Norway and the other EEA countries can access the European single market without being full members; the “plus” would be an additional proposal to also keep the U.K. in the customs union, in the hopes of preventing a hard border in Ireland.
Nick Boles, an influential pro-European Conservative lawmaker, plans to put forward a measure pushing this option. Staying in Europe’s single market is certainly an attractive prospect to U.S. businesses in London. The model also has significant support in Parliament and in the EU.
But it is reviled by prominent Brexit-backing lawmakers, as well as influential City regulators and U.K.-focused financial institutions who all warn that it would leave the U.K. overly exposed to European rules without a say in their making.
What about a second referendum?
May is adamant that the public has already had its say. EU officials, meanwhile, have suggested they could allow an extension to the U.K.’s two-year exit period for another referendum.
It remains unclear what question would be put to voters or even whether enough politicians would support the move. The leaders of the opposition Labour Party last month gave those campaigning for such a poll a significant boost by confirming it would be officially backing a second referendum.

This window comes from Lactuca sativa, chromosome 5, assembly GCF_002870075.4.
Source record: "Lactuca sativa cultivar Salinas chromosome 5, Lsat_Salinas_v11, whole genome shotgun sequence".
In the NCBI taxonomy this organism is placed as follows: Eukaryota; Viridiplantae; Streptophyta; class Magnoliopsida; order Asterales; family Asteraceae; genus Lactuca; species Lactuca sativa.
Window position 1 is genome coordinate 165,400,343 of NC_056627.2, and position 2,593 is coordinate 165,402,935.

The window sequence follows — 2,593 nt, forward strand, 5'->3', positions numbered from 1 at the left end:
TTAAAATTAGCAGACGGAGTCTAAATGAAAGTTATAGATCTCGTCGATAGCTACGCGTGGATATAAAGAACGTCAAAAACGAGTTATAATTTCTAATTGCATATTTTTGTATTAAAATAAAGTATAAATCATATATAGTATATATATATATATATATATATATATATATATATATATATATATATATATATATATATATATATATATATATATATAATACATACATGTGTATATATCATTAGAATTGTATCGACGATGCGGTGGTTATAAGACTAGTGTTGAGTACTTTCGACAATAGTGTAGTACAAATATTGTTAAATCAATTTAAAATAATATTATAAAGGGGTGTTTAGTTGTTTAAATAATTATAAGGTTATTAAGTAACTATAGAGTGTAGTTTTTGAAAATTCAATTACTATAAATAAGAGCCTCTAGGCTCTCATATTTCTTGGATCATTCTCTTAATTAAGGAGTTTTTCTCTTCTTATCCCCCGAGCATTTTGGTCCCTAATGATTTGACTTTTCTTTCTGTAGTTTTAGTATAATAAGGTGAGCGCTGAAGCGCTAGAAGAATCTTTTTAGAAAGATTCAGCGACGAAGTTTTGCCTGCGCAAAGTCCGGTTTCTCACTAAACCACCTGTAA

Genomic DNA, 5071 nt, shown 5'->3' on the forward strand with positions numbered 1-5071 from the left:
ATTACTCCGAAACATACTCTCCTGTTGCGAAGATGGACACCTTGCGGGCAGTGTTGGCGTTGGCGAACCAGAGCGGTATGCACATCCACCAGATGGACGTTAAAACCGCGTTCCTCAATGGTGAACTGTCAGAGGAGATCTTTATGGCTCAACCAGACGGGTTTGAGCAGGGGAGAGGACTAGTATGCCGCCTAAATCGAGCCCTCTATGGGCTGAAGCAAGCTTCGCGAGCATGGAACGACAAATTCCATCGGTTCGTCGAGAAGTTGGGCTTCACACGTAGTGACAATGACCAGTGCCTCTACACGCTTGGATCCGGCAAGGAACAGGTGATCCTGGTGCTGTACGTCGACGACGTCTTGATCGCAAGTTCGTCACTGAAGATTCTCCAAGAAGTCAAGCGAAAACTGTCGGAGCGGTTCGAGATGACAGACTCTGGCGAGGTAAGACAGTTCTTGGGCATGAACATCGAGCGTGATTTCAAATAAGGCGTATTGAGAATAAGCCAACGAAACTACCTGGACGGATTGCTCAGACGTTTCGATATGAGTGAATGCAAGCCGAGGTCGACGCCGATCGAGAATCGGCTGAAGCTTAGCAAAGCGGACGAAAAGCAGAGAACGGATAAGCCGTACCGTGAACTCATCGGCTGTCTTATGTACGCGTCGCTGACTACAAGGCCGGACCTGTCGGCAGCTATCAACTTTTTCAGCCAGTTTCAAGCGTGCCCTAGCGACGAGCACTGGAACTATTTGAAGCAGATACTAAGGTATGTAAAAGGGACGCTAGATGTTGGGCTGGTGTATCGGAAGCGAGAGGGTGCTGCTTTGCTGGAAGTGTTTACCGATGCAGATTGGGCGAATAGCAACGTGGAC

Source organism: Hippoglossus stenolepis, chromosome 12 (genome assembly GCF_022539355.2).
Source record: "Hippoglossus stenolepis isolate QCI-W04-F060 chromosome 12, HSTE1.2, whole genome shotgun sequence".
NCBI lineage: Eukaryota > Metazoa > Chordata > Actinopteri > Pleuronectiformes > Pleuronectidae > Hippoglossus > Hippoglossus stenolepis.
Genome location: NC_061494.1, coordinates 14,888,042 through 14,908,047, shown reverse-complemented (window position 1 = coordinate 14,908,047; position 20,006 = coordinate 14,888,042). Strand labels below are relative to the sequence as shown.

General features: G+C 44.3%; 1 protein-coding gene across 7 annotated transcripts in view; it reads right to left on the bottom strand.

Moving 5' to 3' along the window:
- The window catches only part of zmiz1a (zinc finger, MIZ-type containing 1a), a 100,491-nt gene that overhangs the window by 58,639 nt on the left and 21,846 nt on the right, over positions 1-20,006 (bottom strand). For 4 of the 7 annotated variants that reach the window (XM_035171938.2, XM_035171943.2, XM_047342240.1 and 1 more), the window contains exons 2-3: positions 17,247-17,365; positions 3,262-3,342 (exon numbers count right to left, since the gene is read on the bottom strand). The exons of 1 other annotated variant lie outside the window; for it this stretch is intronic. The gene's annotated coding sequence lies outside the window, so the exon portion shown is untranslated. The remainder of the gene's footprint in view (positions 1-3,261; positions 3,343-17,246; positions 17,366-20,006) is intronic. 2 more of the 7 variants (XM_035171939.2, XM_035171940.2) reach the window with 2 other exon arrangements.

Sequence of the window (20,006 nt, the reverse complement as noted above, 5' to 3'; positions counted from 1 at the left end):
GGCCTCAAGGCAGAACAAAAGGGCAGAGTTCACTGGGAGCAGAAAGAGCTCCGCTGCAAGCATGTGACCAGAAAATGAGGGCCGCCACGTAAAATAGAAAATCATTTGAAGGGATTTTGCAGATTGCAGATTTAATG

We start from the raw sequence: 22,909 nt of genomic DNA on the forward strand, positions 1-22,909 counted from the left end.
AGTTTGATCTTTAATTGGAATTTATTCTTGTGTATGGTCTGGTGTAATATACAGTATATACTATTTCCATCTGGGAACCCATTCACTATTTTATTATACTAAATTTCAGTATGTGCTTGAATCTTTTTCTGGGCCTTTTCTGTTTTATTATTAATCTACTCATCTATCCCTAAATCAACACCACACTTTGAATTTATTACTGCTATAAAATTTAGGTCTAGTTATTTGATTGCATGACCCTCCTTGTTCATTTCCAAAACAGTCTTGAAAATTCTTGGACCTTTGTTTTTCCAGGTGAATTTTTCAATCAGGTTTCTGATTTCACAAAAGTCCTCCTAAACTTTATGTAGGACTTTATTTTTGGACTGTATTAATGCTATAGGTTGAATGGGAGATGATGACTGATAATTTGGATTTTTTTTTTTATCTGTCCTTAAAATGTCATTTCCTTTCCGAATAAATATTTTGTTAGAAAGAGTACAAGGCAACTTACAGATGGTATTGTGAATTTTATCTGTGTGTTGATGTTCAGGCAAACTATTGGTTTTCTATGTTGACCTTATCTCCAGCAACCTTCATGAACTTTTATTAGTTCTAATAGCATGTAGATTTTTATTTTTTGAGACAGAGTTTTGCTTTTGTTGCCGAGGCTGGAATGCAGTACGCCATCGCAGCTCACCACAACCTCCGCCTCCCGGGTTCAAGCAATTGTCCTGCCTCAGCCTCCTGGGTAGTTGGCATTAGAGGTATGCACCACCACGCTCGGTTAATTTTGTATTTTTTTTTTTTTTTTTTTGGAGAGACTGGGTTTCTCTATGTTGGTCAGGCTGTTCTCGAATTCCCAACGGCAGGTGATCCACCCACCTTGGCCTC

But Labour’s Brexit secretary, Keir Starmer, has said his party won’t push this week for another Brexit poll, opting instead to wait until such a move is most likely to win the support of the majority of British parliamentarians.
Can May survive?
It is uncertain.
Not only are influential Brexit-backing politicians in May’s Conservative Party already pushing for her to step aside as soon as possible after her the U.K. officially exits the EU.
But Westminster insiders also say Labour MPs could be persuaded to trigger another vote of no confidence in May’s government — a ploy that could succeed with the backing of enough frustrated Brexit-supporting Conservative lawmakers. One politico said: “The moment of maximum danger for her is when she comes out with her next plan, having had talks, having seen what the house thinks, and deciding, ‘Right, this what I am going to go for.’ ”
If a majority of MPs were to support a second no-confidence motion, Parliament would have 14 days to form a new government before an election was called. May could also opt to trigger a snap election. Either way, a poll is a distinct possibility. Sir Mark Sedwill, Britain’s top civil servant, in January told government departments to ready themselves for one.